Climate change worsening heatwaves, air quality: UN


The UN warned that climate change causes heatwaves to become more intense and frequent, which, in turn, creates a “witch’s brew” – a toxic mixture – that threatens the health of people and other living creatures.

Heat waves are a major cause of air pollution.

The World Meteorological Organization of the United Nations said that extreme heat can cause a host of chemical reactions that are harmful to human health.

In a recent statement, WMO chief Petteri TAALAS said, “Hea,twaves can worsen air pollution, which has knock-on effects for human health and ecosystems. Agriculture, as well as our everyday lives, is affected.”

Recent research by the Energy Policy Institute at the University of Chicago (EPIC) found that fine particulate pollution of the air from vehicle and industrial emissions, as well as sand and fires, are “the greatest external threats to public health.”

Taalas emphasized that “climate changes and air quality can’t be treated separately.” They go together and must be tackled in tandem to break this vicious circle.

Temperatures are rising

Taalas warned that while the report on Wednesday was based upon 2022 data, “what we’re witnessing in 2023 in terms of temperature is even more extreme”.

The Copernicus Climate Change Service of the European Union announced on Wednesday that the Earth just experienced its hottest three months on record. Last July was the hottest-ever recorded month, followed by August, and 2023 is on track to be the hottest-ever year.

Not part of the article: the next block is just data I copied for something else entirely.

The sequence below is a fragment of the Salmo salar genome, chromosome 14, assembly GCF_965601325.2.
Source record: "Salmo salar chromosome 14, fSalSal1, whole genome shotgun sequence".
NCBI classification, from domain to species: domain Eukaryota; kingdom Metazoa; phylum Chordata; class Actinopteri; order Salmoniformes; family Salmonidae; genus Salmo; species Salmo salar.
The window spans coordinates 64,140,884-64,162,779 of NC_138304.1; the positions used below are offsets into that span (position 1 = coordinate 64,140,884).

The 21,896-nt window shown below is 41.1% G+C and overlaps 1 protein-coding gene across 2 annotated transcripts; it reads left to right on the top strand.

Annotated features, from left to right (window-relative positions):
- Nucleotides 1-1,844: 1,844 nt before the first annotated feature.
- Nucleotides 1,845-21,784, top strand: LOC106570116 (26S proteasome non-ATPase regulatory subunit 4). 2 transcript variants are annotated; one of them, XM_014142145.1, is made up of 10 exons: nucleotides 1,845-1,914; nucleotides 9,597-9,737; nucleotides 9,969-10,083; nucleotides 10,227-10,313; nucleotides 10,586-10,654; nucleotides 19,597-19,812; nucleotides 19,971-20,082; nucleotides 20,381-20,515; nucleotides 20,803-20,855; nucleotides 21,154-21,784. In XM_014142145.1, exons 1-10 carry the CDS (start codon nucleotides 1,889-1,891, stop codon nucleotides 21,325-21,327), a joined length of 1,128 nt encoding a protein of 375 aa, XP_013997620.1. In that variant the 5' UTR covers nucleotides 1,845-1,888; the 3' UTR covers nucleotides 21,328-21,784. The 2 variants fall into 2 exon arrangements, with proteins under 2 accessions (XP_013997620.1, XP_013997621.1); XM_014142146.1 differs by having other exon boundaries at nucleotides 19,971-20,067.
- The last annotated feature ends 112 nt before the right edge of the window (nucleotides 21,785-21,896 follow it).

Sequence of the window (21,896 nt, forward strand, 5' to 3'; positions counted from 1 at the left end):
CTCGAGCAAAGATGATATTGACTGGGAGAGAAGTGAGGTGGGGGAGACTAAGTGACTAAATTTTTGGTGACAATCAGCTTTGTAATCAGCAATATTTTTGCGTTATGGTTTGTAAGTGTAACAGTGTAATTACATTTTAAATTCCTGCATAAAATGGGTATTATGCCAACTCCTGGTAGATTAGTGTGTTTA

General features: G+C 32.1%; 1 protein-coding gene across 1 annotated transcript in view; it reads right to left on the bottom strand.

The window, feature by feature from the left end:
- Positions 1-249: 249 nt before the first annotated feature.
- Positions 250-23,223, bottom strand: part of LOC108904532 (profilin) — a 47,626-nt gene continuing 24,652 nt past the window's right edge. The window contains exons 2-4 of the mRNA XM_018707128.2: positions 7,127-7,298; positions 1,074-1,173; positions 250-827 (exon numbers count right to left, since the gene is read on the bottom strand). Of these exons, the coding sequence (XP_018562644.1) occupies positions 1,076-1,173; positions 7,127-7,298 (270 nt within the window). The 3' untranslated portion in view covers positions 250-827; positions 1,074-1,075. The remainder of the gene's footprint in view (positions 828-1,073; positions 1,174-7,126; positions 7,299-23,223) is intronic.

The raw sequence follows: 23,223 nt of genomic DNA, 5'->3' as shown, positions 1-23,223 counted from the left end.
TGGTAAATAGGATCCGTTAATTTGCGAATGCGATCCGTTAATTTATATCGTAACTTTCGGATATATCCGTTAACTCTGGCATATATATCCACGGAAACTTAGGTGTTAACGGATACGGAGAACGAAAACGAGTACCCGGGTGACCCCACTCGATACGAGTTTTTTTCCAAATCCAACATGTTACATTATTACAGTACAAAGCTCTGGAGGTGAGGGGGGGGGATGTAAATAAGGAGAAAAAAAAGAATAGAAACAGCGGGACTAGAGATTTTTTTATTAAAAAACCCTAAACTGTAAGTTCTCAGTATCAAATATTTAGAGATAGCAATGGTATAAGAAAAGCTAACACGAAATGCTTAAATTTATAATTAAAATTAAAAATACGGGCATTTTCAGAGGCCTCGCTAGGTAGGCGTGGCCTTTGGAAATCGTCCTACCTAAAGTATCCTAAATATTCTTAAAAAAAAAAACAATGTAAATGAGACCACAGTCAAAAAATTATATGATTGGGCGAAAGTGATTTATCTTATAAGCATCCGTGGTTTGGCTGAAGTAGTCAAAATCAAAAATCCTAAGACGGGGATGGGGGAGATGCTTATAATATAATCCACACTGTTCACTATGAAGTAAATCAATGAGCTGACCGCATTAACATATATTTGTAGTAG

This is not good news for air pollution levels.

WMO stated that “Air quality is interconnected with climate because chemical species are related, substances responsible for climate changes and air pollution are often emitted from the same sources and changes in either one will inevitably lead to changes in the second.”

The article pointed out that the burning of fossil fuels releases carbon dioxide and nitrogen into the air, which not only act as heat-trapping greenhouse gasses but can also lead to the formation of pollutants such as nitrate and ozone aerosols.

WMO reported that researchers agree that climate change causes more intense and frequent heat waves. This, in turn, increases the risk of wildfires becoming more severe.

Heatwaves and wildfires are linked.

Lorenzo Labrador is a WMO researcher with the Global Atmosphere Watch Network, which produced Wednesday’s Bulletin.

He said that smoke from wildfires contained a witch’s-brew of chemicals that affect not only air quality but also plants, ecosystems, and crops. It also leads to increased carbon emissions, and therefore more greenhouse gases, in the atmosphere.

The report’s 2022 data showed that heatwaves caused wildfires to spread in the Northwestern United States last year, resulting in unhealthy air.

It said that the soaring temperatures in Europe were accompanied by an unusually large amount of desert dust arriving on the continent. This led to higher concentrations of particulate matter as well as ground-level pollution.

Ozone at the surface of the Earth is harmful to human health.

The ozone also reduces crop yield. In India and China, wheat and soybean losses can reach 15-30%.

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